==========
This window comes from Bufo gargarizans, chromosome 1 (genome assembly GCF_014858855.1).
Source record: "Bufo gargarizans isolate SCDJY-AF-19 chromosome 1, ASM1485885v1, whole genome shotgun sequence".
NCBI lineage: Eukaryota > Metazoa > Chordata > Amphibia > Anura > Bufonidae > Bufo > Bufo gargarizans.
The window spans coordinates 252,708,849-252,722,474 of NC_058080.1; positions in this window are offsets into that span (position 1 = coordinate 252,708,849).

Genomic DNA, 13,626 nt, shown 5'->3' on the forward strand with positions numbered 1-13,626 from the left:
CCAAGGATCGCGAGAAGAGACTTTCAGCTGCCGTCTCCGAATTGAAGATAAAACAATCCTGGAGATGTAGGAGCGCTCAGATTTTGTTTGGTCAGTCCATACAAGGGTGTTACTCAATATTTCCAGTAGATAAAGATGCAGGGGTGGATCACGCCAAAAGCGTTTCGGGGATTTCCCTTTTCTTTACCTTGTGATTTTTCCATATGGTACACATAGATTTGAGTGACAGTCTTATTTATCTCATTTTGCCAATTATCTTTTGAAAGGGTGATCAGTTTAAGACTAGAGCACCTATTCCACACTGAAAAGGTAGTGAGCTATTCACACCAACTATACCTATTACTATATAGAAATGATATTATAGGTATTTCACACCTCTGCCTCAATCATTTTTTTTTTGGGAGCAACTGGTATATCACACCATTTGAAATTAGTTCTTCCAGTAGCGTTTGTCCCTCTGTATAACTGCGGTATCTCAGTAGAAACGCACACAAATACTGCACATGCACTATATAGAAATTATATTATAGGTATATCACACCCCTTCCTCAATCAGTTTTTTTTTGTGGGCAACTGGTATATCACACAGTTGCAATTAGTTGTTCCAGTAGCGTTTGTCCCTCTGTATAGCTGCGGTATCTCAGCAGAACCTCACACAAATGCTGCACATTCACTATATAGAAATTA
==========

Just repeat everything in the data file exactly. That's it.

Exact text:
This window comes from Bufo gargarizans, chromosome 1 (genome assembly GCF_014858855.1).
Source record: "Bufo gargarizans isolate SCDJY-AF-19 chromosome 1, ASM1485885v1, whole genome shotgun sequence".
NCBI lineage: Eukaryota > Metazoa > Chordata > Amphibia > Anura > Bufonidae > Bufo > Bufo gargarizans.
The window spans coordinates 252,708,849-252,722,474 of NC_058080.1; positions in this window are offsets into that span (position 1 = coordinate 252,708,849).

Genomic DNA, 13,626 nt, shown 5'->3' on the forward strand with positions numbered 1-13,626 from the left:
CCAAGGATCGCGAGAAGAGACTTTCAGCTGCCGTCTCCGAATTGAAGATAAAACAATCCTGGAGATGTAGGAGCGCTCAGATTTTGTTTGGTCAGTCCATACAAGGGTGTTACTCAATATTTCCAGTAGATAAAGATGCAGGGGTGGATCACGCCAAAAGCGTTTCGGGGATTTCCCTTTTCTTTACCTTGTGATTTTTCCATATGGTACACATAGATTTGAGTGACAGTCTTATTTATCTCATTTTGCCAATTATCTTTTGAAAGGGTGATCAGTTTAAGACTAGAGCACCTATTCCACACTGAAAAGGTAGTGAGCTATTCACACCAACTATACCTATTACTATATAGAAATGATATTATAGGTATTTCACACCTCTGCCTCAATCATTTTTTTTTTGGGAGCAACTGGTATATCACACCATTTGAAATTAGTTCTTCCAGTAGCGTTTGTCCCTCTGTATAACTGCGGTATCTCAGTAGAAACGCACACAAATACTGCACATGCACTATATAGAAATTATATTATAGGTATATCACACCCCTTCCTCAATCAGTTTTTTTTTGTGGGCAACTGGTATATCACACAGTTGCAATTAGTTGTTCCAGTAGCGTTTGTCCCTCTGTATAGCTGCGGTATCTCAGCAGAACCTCACACAAATGCTGCACATTCACTATATAGAAATTA